Published 17th October 2017

The issue of first language use in the classroom is a tricky one. Learners may sometimes feel the need to communicate in their first language and they may be shy to always use English if they are scared of making mistakes in front of their classmates. Of course, translation is not always a bad thing and, in fact, it can be used effectively if done appropriately.

But there is a difference between using their first language to translate one or two words or communicate something vital and to have a fat chat with their friends or ask the teacher a random question they could just as easily ask in English. This is something we want to avoid in our EFL classrooms because it is robbing our learners of opportune moments to speak English and use English to communicate.

How can we get our students to speak English in the classroom?

It’s as simple as 1, 2, 3!

1.      Teach classroom English

Teach your learners the language they need to be able to communicate in the essential, everyday classroom situations.

What do you call…?

How do you say…?

Can you say that again, please?

Can I go to the bathroom?

If learners know how to say phrases like these, they won’t feel the need to resort to their first language when they really need to say something without worrying about being misunderstood.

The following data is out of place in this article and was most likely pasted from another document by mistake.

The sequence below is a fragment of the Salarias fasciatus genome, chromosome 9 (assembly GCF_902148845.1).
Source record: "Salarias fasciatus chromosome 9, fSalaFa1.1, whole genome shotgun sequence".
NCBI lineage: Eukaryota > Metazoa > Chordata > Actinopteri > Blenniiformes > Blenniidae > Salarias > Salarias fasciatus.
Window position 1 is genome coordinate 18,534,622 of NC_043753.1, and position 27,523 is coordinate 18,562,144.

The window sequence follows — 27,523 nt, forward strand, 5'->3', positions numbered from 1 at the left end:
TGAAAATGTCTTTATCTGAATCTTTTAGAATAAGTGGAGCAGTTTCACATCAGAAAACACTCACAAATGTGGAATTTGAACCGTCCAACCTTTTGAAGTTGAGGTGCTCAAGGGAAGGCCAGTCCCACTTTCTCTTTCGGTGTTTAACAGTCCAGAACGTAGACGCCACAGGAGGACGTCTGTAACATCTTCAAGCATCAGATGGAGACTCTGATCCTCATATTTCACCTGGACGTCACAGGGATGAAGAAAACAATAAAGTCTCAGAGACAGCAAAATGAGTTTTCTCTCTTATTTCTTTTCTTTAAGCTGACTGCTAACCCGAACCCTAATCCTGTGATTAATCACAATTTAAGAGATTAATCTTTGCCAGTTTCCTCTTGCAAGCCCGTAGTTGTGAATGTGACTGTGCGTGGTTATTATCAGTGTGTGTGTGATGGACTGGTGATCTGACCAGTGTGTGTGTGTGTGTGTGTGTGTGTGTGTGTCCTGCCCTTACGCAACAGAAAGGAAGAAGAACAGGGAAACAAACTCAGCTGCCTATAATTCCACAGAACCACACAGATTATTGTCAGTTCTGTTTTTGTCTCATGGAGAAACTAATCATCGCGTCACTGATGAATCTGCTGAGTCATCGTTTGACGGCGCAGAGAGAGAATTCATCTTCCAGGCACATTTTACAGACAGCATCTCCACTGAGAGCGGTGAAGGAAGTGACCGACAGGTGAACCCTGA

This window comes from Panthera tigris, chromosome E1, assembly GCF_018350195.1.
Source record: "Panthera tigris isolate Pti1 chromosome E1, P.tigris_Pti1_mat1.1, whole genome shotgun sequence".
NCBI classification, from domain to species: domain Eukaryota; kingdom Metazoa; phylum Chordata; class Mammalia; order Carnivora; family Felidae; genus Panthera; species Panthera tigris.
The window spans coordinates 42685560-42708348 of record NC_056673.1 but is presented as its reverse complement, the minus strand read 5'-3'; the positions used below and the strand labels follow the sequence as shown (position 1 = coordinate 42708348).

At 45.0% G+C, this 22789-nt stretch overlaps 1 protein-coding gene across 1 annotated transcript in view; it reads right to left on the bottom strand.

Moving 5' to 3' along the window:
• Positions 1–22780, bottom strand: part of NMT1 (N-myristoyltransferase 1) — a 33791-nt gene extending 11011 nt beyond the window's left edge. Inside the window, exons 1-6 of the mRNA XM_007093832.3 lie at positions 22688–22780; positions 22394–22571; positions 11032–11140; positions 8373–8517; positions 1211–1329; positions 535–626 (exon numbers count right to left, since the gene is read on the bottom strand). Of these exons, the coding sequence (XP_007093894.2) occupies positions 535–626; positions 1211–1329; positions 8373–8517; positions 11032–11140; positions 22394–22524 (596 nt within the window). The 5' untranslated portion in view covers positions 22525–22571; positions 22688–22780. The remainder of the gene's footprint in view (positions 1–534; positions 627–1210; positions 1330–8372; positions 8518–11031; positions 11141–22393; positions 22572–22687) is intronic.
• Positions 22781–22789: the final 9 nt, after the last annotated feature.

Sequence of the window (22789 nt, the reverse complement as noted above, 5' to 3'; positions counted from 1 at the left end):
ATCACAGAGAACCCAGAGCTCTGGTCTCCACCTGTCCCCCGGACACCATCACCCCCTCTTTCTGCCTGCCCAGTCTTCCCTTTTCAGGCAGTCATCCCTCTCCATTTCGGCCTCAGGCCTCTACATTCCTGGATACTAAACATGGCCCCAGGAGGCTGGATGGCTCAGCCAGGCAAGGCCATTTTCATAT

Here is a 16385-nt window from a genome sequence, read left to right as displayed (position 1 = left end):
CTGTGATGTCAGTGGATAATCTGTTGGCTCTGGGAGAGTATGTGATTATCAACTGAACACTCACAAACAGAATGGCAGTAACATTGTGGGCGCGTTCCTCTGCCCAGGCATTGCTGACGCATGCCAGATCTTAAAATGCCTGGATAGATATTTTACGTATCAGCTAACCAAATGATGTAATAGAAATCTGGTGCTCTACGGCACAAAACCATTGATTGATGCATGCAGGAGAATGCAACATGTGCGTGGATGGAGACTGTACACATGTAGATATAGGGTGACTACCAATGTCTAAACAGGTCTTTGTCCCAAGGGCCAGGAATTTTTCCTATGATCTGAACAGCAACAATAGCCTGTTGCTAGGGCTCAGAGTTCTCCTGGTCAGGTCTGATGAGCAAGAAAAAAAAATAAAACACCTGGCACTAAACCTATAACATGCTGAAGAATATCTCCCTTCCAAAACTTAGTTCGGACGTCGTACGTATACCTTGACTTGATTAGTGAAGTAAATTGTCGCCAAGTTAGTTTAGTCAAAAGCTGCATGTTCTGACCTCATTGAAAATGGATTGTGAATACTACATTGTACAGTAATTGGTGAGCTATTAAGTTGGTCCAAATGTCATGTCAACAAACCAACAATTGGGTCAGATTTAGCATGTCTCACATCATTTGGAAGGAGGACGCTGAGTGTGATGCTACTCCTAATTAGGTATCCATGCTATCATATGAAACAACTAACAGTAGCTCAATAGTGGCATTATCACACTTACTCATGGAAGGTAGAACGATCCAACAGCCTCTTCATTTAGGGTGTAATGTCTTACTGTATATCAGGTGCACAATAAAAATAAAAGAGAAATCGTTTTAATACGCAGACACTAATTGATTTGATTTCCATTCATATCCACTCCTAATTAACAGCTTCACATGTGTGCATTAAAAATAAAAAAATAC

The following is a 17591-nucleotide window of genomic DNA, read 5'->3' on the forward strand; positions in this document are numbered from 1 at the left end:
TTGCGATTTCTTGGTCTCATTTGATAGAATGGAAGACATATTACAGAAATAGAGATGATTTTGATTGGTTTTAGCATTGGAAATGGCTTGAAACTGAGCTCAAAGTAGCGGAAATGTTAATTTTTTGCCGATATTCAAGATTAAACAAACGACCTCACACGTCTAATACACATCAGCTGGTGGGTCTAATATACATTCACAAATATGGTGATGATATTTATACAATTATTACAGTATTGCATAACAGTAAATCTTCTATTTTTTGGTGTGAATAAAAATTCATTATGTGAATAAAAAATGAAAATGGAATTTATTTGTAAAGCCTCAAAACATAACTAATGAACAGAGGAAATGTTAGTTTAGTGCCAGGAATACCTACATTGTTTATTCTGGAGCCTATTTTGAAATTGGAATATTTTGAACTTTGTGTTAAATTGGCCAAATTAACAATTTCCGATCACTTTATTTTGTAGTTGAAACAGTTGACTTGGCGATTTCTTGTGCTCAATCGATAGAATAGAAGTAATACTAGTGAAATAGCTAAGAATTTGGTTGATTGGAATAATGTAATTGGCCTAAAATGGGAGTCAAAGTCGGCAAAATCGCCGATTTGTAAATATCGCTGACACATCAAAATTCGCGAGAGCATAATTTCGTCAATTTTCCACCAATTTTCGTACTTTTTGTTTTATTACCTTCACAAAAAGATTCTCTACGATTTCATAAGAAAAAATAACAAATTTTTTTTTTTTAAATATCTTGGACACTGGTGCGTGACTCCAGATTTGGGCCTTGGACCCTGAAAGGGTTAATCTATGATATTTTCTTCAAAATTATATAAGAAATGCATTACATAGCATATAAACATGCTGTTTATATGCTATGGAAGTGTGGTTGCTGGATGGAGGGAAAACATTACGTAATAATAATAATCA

2.      Allow free speaking

Speaking in English shouldn’t be reserved for practise activities or role plays. There doesn’t need to be a designated time to speak English in the classroom. There should always be space for the learners to say what they want to say in English. If this means commenting on the previous night’s football match or talking about their plans for the weekend, then so be it. Let them talk and build on these conversations. You might even find some inspiration for a Dogme-style lesson.

3.      Change the Seating Arrangements

Often classrooms are arranged with the learners sitting in rows. While this works well for activities which require individual work, like tests, they are not conducive to free conversation. Speaking is the main aim in an EFL classroom so we want to do as much as possible to encourage talking. Arrange the classroom so that your learners are able to move about easily and are able to talk to more than one person at a time.

Remember that it’s important not to encourage your learners to speak English at the expense of the learners’ first language. Criticising or insulting their language is not going to do you any favours. Instead, try to create an environment in which your learners feel comfortable speaking English and want to do so of their own volition.